Larry Koller appealed a clause in a water licence issued to him by an Assistant Water Manager (the “Manager”) in the Ministry of Forests, Lands, Natural Resource Operations and Rural Development. The licence authorized Mr. Koller to divert groundwater from an existing well to irrigate his hay crop from May 1 to July 15 annually. He asked the Board to amend the licence so he could irrigate his crop for an additional two months. He submitted that the irrigation period should be extended so he could prepare the crop for winter, whereas the Manager submitted that there was insufficient water available in those months.
Based on the evidence, the Board found that there is likely a hydraulic connection between the aquifer which Mr. Koller’s well draws from, and a lake and stream near the well. The evidence also indicated that in August and September, there was no surplus water available in the stream, beyond its environmental flow needs. July 15, the date when irrigation must cease under the licence, generally aligned with water availability in that stream. Given that mid-month is when water availability may shift, it was logical that water withdrawal from the aquifer should cease then.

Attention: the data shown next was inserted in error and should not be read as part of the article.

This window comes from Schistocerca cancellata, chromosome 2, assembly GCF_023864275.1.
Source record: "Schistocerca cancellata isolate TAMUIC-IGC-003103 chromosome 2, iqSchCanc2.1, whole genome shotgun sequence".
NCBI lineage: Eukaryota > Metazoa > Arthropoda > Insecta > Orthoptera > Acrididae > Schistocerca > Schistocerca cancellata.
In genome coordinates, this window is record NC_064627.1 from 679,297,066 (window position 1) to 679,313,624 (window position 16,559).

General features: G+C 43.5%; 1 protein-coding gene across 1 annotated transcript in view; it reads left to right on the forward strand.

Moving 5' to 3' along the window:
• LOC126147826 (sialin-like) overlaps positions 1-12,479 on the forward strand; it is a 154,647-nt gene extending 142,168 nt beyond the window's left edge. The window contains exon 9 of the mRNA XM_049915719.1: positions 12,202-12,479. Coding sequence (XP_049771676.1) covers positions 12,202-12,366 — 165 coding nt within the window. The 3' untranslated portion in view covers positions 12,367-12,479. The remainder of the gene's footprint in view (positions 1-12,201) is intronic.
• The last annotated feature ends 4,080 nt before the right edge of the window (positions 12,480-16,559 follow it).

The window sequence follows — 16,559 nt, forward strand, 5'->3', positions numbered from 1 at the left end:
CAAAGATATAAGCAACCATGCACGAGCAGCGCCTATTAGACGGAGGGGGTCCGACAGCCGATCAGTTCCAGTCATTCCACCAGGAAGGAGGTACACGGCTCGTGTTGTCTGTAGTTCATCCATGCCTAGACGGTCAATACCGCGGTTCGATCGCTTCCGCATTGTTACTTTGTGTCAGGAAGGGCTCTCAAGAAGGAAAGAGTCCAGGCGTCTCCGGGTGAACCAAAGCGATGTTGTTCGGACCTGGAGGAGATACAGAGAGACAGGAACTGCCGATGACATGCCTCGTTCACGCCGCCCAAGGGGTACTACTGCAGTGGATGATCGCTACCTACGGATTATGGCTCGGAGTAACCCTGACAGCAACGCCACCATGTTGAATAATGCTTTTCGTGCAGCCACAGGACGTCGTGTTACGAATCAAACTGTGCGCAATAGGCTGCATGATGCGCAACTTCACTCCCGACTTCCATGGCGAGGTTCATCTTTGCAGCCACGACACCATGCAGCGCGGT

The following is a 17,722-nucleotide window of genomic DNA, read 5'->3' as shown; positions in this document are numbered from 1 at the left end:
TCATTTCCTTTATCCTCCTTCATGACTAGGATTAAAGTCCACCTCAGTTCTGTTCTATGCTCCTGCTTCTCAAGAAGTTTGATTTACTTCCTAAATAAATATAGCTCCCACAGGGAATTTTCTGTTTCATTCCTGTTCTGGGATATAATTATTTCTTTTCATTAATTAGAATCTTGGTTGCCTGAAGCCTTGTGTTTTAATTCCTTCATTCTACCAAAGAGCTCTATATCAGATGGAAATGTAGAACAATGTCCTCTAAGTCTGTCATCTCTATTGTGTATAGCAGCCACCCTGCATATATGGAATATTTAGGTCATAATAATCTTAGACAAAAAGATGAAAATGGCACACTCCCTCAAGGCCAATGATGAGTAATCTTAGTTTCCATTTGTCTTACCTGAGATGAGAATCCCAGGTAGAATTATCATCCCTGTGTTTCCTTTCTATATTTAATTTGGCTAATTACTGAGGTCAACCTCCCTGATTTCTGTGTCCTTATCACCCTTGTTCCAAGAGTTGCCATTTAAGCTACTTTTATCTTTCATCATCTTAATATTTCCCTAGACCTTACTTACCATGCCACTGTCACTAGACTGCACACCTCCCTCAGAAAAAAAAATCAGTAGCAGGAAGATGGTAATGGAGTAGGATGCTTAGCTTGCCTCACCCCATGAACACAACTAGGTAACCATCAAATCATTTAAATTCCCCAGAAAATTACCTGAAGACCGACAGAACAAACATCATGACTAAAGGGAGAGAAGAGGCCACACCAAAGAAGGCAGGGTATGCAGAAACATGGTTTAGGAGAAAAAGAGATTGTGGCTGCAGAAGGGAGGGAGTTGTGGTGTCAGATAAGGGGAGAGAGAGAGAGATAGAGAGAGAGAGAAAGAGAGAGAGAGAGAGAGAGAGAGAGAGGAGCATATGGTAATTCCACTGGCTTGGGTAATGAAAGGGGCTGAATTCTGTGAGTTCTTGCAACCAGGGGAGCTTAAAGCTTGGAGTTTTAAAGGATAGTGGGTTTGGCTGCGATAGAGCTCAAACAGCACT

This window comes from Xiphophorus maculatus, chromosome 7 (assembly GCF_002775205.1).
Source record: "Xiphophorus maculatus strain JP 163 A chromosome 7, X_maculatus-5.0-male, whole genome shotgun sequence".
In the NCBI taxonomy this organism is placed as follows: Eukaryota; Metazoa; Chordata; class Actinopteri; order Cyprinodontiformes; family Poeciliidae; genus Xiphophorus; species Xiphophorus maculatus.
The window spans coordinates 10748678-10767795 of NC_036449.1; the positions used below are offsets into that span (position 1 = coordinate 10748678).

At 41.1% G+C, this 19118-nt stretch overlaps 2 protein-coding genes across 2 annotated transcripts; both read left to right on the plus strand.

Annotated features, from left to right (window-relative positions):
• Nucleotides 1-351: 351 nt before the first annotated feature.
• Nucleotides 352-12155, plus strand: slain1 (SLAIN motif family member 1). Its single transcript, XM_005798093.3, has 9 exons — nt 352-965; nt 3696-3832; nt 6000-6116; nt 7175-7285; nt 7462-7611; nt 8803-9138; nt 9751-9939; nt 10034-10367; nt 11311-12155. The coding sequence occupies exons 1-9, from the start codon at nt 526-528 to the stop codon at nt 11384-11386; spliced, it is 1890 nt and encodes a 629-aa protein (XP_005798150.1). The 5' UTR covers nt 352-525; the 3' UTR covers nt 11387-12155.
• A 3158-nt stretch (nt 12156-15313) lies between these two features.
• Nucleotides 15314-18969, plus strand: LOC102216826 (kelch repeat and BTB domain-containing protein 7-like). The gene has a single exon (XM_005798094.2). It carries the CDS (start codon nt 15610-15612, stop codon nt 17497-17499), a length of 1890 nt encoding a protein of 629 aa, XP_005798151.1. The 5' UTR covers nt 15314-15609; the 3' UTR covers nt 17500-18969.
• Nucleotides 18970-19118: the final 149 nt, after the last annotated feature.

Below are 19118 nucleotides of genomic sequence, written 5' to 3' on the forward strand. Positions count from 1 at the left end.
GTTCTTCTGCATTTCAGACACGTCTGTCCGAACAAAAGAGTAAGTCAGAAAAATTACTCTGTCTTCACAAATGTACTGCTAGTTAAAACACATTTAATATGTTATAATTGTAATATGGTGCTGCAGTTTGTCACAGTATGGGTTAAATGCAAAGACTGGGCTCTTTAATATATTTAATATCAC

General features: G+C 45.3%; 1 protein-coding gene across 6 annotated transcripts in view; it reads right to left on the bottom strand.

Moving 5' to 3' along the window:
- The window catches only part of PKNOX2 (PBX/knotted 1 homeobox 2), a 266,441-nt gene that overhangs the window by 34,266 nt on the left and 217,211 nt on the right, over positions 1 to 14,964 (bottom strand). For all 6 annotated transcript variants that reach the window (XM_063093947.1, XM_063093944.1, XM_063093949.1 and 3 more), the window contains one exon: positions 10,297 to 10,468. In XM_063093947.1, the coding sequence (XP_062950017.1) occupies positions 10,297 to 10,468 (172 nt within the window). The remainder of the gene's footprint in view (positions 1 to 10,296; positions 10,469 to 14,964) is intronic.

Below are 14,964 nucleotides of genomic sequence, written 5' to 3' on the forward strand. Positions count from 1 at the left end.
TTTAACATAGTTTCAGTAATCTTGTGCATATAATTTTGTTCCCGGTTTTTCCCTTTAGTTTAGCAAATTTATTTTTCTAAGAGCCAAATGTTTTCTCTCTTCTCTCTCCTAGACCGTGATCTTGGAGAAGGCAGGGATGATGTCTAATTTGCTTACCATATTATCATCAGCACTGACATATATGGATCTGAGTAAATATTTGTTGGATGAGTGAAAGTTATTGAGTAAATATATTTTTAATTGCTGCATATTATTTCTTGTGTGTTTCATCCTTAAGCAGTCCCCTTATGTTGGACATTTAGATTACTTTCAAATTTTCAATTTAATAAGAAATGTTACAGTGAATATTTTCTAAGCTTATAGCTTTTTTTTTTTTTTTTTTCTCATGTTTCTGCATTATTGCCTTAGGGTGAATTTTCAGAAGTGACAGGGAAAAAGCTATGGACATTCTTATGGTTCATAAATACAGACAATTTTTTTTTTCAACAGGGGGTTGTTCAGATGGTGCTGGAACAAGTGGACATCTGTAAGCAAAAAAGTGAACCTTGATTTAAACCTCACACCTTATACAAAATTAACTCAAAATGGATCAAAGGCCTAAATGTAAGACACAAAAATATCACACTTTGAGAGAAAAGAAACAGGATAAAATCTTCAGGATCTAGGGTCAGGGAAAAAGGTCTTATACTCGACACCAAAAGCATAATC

The Board also noted that Mr. Koller held two other water licences, including one that allowed him to use water from another stream for irrigation purposes from April 1 to September 30. Therefore, he had access to at least some water to irrigate his crop in August and September. Furthermore, his total licensed water supply for irrigation actually exceeded his irrigation needs. The Board recommended that if the time frame for his licensed water use did not align exactly with his irrigation needs, he could consider storing water in the earlier part of the irrigation season for use later in the season.